Click here to view


Ovarian carcinoma (four cases)

The cellularity of cytospin CSF preparation was high with an abundance of cell clusters, which in the majority of cases exhibited papillary pattern [Figure 2]a. Cytoplasmic vacuolation was a conspicuous feature [Figure 2]b.
Figure 2: Case of carcinoma ovary shows tight papillary clusters (a: Pap, ×400) and cytoplasmic vacuolation (b: May GrunwaldGiemsa, ×400)

Click here to view


Melanoma (two cases)

Singly lying cells with high nuclear cytoplasmic ratio and hyperchromatic nuclei were seen [Figure 3]a. Intracytoplasmic coarse black granular pigment was identified in a significant number of tumor cells as well as within histiocytes, which failed to stain with iron (Prussian blue) stain [Figure 3]b and positive for melanin bleach stain.
Figure 3: Cytospin preparation of CSF of a case of melanoma displays large atypical cell with high nuclear cytoplasmic ratio present within hemorrhagic background; coarse black pigment is seen in the cytoplasm of an adjacent degenerated cell (a: May GrunwaldGiemsa, ×400). The pigment fails to stain for Prussian blue stain for iron (b). Increase cellularity of singly lying atypical cells is observed in majority of cases of unknown primary site of cancer (c: Pap, ×400)

Click here to view


Lung (4), stomach (2), gallbladder (1), prostate (1) and neurondocrine carcinoma (1): No specific features were identified due to a small number of cases. The tumor cells mainly showed a dyscohesive pattern with singly lying cells having moderate cytoplasm.

One case each of tonsillar carcinoma and papillary carcinoma of thyroid could not be analyzed due to poor staining and cellular preservation.

Unknown primary (30 cases)

Overall cellularity in the majority of these cases was scanty to moderate. The tumor cells were present singly in a majority (25) of the cases [Figure 3]c. The cells showed moderate to abundant cytoplasm with cytoplasmic protrusions. No mucin or melanin pigment was identified. The site of primary was suggested based on subtle morphologic features; however, no follow-up could be obtained and exact primary remained unknown.{Figure 3}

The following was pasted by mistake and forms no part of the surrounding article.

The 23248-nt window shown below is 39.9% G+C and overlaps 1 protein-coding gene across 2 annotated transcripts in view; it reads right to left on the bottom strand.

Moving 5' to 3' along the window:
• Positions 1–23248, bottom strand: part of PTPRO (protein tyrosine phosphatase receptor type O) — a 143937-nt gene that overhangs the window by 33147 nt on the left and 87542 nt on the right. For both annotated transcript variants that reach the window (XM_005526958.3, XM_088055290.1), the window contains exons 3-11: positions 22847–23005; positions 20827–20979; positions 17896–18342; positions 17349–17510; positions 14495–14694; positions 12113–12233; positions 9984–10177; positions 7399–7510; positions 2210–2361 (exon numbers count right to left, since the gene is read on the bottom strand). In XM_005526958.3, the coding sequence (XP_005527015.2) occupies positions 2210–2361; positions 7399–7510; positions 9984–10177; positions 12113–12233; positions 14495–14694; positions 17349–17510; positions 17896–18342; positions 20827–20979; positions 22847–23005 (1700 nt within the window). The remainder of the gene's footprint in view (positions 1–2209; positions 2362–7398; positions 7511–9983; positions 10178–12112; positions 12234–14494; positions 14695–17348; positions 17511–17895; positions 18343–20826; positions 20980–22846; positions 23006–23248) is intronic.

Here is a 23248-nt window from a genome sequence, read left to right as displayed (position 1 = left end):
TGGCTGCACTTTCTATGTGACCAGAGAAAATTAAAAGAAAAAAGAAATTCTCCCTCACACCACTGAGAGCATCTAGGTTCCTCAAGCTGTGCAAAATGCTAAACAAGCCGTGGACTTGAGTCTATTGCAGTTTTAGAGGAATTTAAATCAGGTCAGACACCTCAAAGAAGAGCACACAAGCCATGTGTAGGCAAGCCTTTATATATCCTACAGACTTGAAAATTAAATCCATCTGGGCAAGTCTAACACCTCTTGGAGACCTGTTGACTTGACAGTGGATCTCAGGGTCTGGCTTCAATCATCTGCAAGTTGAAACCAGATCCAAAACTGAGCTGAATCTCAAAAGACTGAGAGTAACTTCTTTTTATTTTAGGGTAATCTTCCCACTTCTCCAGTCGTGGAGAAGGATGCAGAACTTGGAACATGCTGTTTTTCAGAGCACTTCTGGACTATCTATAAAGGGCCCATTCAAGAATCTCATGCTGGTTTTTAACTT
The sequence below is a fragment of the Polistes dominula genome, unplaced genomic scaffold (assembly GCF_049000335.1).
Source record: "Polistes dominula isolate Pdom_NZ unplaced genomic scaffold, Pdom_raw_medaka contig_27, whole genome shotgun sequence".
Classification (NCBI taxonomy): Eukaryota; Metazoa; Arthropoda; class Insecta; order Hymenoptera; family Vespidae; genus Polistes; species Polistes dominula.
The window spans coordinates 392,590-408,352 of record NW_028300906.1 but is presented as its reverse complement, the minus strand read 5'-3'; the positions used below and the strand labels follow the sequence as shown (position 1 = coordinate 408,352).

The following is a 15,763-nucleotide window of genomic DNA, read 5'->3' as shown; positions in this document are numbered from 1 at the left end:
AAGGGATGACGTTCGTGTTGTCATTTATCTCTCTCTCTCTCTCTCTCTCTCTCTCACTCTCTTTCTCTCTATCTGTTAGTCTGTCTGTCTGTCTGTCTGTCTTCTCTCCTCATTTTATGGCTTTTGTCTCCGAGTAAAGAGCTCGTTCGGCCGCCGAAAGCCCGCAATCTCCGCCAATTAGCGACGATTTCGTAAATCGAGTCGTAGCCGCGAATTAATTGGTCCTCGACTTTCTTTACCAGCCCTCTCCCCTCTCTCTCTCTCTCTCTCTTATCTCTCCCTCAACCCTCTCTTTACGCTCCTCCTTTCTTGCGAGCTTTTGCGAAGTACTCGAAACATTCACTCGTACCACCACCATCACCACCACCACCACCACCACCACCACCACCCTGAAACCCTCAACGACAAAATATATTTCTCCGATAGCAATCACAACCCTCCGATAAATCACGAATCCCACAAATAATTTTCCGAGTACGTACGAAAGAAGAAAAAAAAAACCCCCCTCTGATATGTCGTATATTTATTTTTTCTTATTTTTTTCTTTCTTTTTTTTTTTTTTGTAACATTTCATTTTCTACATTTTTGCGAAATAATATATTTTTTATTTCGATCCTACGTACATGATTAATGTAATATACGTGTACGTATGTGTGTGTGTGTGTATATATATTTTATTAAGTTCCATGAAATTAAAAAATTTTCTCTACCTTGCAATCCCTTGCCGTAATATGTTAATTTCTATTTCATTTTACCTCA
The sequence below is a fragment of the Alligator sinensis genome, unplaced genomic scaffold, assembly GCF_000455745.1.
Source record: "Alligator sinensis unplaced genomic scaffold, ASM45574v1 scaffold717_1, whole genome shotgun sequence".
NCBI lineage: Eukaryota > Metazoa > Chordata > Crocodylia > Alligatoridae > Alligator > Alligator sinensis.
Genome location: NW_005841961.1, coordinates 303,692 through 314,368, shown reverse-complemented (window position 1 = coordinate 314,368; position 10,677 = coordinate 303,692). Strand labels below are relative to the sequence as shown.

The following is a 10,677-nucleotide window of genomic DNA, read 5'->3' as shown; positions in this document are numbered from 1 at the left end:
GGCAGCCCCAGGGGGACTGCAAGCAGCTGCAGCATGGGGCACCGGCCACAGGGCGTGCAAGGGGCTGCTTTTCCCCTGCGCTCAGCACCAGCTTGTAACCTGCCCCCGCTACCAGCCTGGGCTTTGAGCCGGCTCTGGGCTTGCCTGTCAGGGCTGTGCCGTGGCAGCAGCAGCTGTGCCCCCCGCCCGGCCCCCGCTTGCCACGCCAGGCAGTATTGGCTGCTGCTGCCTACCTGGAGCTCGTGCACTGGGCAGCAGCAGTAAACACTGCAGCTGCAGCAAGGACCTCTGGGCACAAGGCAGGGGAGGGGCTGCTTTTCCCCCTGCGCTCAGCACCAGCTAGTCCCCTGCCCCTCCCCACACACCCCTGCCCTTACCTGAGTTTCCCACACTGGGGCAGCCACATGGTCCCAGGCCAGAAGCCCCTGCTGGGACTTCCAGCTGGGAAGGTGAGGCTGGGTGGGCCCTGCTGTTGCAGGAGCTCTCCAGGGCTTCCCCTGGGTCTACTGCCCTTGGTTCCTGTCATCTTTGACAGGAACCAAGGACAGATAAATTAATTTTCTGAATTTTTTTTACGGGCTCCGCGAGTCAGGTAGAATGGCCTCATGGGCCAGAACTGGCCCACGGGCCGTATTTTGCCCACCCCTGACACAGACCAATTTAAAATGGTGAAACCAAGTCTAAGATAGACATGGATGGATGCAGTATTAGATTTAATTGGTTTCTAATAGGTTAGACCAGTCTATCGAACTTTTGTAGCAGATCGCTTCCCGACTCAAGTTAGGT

In general, three patterns of CSF involvement were recognized.

Pattern I consisted of a large number of single cells predominating on CSF cytology. The tumor cells had moderate cytoplasm and centrally placed nuclei showing mild to moderate nuclear pleomorphism. This pattern was largely seen in metastatic breast and lung carcinoma [Figure 4]a.
Figure 4: A case of adenocarcinoma of lung shows singly lying cells with pleomorphic nuclei (a: Pap, ×400). Milipore membrane filtration preparation shows a cluster of atypical cells from another case of pulmonary adenocarcinoma (b: Pap, ×400). Immunocytochemistry for cytokeartin shows strong cytoplasmic positivity in a case of ovarian carcinoma (c)

Click here to view


Pattern II consisted of large cells with abundant cytoplasm with frequent cell groupings and clusters. Marked cytoplasmic vacuolation was a frequent finding in this group [Figure 2]b. Ovarian carcinoma exhibited this pattern.

Pattern III was characterized by the presence of necrotic debris, inflammatory background with a few tumor fragments. Few lung carcinomas, melanomas and cases of unknown primary showed pattern III [Figure 4]b.

Immunocytochemistry (ICC) for CK and EMA was performed in 4 cases of breast (2) and ovarian (2) carcinoma. All cases showed strong cytoplasmic positivity [Figure 4]c. In other cases, ICC could not be carried out due to either scanty cellularity or a limited number of diagnostic slides. Further ICC for diagnosis of primary site could also not be attempted in any of the cases as the quantity of CSF sample obtained was always limited.


 » Discussion Top


Leptomeningeal metastasis is a serious complication of cancer that occurs in 5-10% of patients with solid tumors and is observed most commonly in patients with breast cancer, lung cancer or melanoma. [9],[10],[11] Nearly, 20% of patients with neurological symptoms and signs are found to have meningeal carcinomatosis at autopsy. [10]

Tumor cells reach the leptomeninges by hematogenous spread or by direct extension from lesions and are then disseminated throughout the nervous system by the flow of the CSF. [1] Unfortunately, false negative results are common. It has been suggested that false negative results can be minimized by withdrawing more CSF for cytologic analysis, processing the CSF specimen immediately and repeating the procedure if the initial cytology is negative. [5]